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Stockholm terror attack: Suspect reportedly posted ISIS videos on Facebook

4 dead after a truck plowed into pedestrians; Catherine Herridge has the details for 'Special Report'

 

The suspect in Friday's deadly truck attack in Stockholm posted videos of ISIS atrocities on Facebook and "liked" a picture showing the bloody aftermath of the 2013 Boston Marathon bombings, a Swedish newspaper reported. 

The Aftonbladet newspaper said the suspect was a 39-year-old man from Uzbekistan who had lived in one of the Swedish capital's southern suburbs. The newspaper quoted a friend of the arrested man who said the suspect was a father of four and worked in construction.

"He never talked politics or religion," the friend said. "The only thing he talked about was getting more jobs so he could send money home to his family." 

Four people were killed and 15 others were injured Friday when a hijacked beer truck plowed into pedestrians at a central Stockholm department store. Swedish Prime Minister Stefan Lofven said his country had been "attacked" and described the incident as an "act of terror."

"The country is in a state of shock," he said. "The aim of terrorism is to undermine democracy. But such a goal will never be achieved in Sweden."

The Aftonbladet report quoted a police source who said authorities have "very good evidence" against the suspect. The arrested man was wearing the same clothes as a man seen in a photo distributed by police. The suspect was also covered in broken glass. 

The stolen beer truck traveled for more than 500 yards along a main pedestrian street known as the Drottninggatan before it smashed into a crowd outside the upscale Ahlens department store about 3 p.m. local time (9 a.m. ET) It came to rest in the entrance to the building. TV footage showed smoke coming out of the store after the crash.

Police believe the suspect fled to a nearby subway station and attempted to blend in with commuters. Aftonbladet's police source said the man took a northbound train toward Stockholm's international airport, then got on a southbound train in an apparent attempt to confuse authorities.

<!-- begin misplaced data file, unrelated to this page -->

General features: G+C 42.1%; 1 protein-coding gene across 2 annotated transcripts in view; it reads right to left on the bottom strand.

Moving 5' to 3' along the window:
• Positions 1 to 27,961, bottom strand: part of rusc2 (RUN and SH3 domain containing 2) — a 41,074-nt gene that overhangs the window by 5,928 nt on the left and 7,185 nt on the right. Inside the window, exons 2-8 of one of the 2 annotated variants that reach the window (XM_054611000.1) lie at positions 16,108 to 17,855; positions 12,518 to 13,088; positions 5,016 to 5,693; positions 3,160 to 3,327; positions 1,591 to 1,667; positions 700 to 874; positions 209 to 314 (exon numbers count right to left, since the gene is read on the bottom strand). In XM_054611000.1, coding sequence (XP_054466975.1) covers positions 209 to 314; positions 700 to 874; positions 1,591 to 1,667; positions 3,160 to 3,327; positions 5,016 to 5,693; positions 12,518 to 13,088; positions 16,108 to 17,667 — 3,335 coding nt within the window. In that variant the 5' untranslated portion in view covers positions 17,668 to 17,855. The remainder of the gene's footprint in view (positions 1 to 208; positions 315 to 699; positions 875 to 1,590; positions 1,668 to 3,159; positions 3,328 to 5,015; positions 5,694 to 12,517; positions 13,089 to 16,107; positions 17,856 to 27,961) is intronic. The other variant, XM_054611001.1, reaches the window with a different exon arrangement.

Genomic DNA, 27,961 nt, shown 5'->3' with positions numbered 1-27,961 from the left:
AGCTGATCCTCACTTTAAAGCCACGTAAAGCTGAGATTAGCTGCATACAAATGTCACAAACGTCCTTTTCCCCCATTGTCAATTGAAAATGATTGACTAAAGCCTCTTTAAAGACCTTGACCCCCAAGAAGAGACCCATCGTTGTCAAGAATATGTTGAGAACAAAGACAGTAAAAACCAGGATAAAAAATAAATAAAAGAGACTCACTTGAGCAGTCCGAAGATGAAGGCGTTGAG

"He had nowhere to go," the source told Aftonbladet. "He behaved oddly."

The suspect is expected to appear before a judge on Saturday. Prosecutors have until Tuesday to decide whether to request the suspect be held or released. 

The truck crash appeared to be the latest attack in Europe using a vehicle.

In an attack last month claimed by ISIS, a man drove into a crowd on London's Westminster Bridge, killing three people and injuring many others before stabbing a policeman to death. He was shot and killed by police. A fourth person, a woman thrown into the Thames by the force of the car attack, died Thursday.

The ISIS group also claimed responsibility for a truck attack that killed 86 people in Nice, France, in July 2016 during a Bastille Day festival, as well as another truck attack that killed 12 people at a Christmas market in Berlin.

In February, U.S. President Donald Trump suggested that Sweden could be the next European country to suffer the kind of extremist attacks that have devastated France, Belgium and Germany. Two days after his remarks, a riot broke out in predominantly immigrant suburb of Stockholm where police opened fire on rioters, a surprise to many Swedes who aren't used to officers using guns.

Friday's truck crash was near the site of a December 2010 attack in Stockholm in which Taimour Abdulwahab, a Swedish citizen who lived in Britain, detonated a suicide bomb, killing himself and injuring two others.

Abdulwahab had rigged a car with explosives in the hope the blast would drive people to Drottninggatan — the street hit Friday — where he would set off devices strapped to his chest and back. The car bomb never went off, and Abdulwahab died when one of his devices exploded among panicked Christmas shoppers.

The Associated Press contributed to this report.